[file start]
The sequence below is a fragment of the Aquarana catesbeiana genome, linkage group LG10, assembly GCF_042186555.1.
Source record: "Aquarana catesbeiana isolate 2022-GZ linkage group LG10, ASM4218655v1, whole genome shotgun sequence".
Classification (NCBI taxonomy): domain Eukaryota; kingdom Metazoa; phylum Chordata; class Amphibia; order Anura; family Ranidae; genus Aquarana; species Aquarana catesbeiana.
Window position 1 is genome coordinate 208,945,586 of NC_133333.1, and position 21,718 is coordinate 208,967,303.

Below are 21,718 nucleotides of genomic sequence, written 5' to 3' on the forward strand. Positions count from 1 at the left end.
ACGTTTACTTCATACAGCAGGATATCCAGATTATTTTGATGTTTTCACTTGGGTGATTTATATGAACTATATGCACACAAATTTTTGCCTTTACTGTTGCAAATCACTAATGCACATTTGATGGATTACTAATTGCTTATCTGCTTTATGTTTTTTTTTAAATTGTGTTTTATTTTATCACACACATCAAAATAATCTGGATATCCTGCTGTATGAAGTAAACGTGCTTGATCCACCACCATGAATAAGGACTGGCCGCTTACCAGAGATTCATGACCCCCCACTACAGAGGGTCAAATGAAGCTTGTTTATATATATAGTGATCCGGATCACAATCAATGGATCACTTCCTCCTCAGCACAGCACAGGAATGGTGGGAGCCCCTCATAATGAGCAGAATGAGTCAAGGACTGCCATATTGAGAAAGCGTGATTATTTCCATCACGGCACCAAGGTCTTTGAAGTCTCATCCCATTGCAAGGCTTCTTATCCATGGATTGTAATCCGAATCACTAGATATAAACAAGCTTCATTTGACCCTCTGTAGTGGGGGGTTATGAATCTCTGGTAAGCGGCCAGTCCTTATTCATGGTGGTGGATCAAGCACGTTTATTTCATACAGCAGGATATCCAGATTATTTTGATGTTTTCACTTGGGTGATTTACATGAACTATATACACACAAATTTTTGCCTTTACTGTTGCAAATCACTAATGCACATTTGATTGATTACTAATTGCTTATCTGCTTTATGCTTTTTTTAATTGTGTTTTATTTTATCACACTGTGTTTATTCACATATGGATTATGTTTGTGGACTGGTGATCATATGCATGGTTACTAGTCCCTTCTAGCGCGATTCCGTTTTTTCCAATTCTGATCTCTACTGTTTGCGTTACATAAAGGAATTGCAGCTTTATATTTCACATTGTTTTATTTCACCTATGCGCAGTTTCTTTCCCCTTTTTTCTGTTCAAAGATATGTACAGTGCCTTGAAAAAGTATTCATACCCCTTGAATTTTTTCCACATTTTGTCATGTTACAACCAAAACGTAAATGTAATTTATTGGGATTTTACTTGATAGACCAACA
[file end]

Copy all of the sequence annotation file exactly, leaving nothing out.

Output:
The sequence below is a fragment of the Aquarana catesbeiana genome, linkage group LG10, assembly GCF_042186555.1.
Source record: "Aquarana catesbeiana isolate 2022-GZ linkage group LG10, ASM4218655v1, whole genome shotgun sequence".
Classification (NCBI taxonomy): domain Eukaryota; kingdom Metazoa; phylum Chordata; class Amphibia; order Anura; family Ranidae; genus Aquarana; species Aquarana catesbeiana.
Window position 1 is genome coordinate 208,945,586 of NC_133333.1, and position 21,718 is coordinate 208,967,303.

Below are 21,718 nucleotides of genomic sequence, written 5' to 3' on the forward strand. Positions count from 1 at the left end.
ACGTTTACTTCATACAGCAGGATATCCAGATTATTTTGATGTTTTCACTTGGGTGATTTATATGAACTATATGCACACAAATTTTTGCCTTTACTGTTGCAAATCACTAATGCACATTTGATGGATTACTAATTGCTTATCTGCTTTATGTTTTTTTTTAAATTGTGTTTTATTTTATCACACACATCAAAATAATCTGGATATCCTGCTGTATGAAGTAAACGTGCTTGATCCACCACCATGAATAAGGACTGGCCGCTTACCAGAGATTCATGACCCCCCACTACAGAGGGTCAAATGAAGCTTGTTTATATATATAGTGATCCGGATCACAATCAATGGATCACTTCCTCCTCAGCACAGCACAGGAATGGTGGGAGCCCCTCATAATGAGCAGAATGAGTCAAGGACTGCCATATTGAGAAAGCGTGATTATTTCCATCACGGCACCAAGGTCTTTGAAGTCTCATCCCATTGCAAGGCTTCTTATCCATGGATTGTAATCCGAATCACTAGATATAAACAAGCTTCATTTGACCCTCTGTAGTGGGGGGTTATGAATCTCTGGTAAGCGGCCAGTCCTTATTCATGGTGGTGGATCAAGCACGTTTATTTCATACAGCAGGATATCCAGATTATTTTGATGTTTTCACTTGGGTGATTTACATGAACTATATACACACAAATTTTTGCCTTTACTGTTGCAAATCACTAATGCACATTTGATTGATTACTAATTGCTTATCTGCTTTATGCTTTTTTTAATTGTGTTTTATTTTATCACACTGTGTTTATTCACATATGGATTATGTTTGTGGACTGGTGATCATATGCATGGTTACTAGTCCCTTCTAGCGCGATTCCGTTTTTTCCAATTCTGATCTCTACTGTTTGCGTTACATAAAGGAATTGCAGCTTTATATTTCACATTGTTTTATTTCACCTATGCGCAGTTTCTTTCCCCTTTTTTCTGTTCAAAGATATGTACAGTGCCTTGAAAAAGTATTCATACCCCTTGAATTTTTTCCACATTTTGTCATGTTACAACCAAAACGTAAATGTAATTTATTGGGATTTTACTTGATAGACCAACA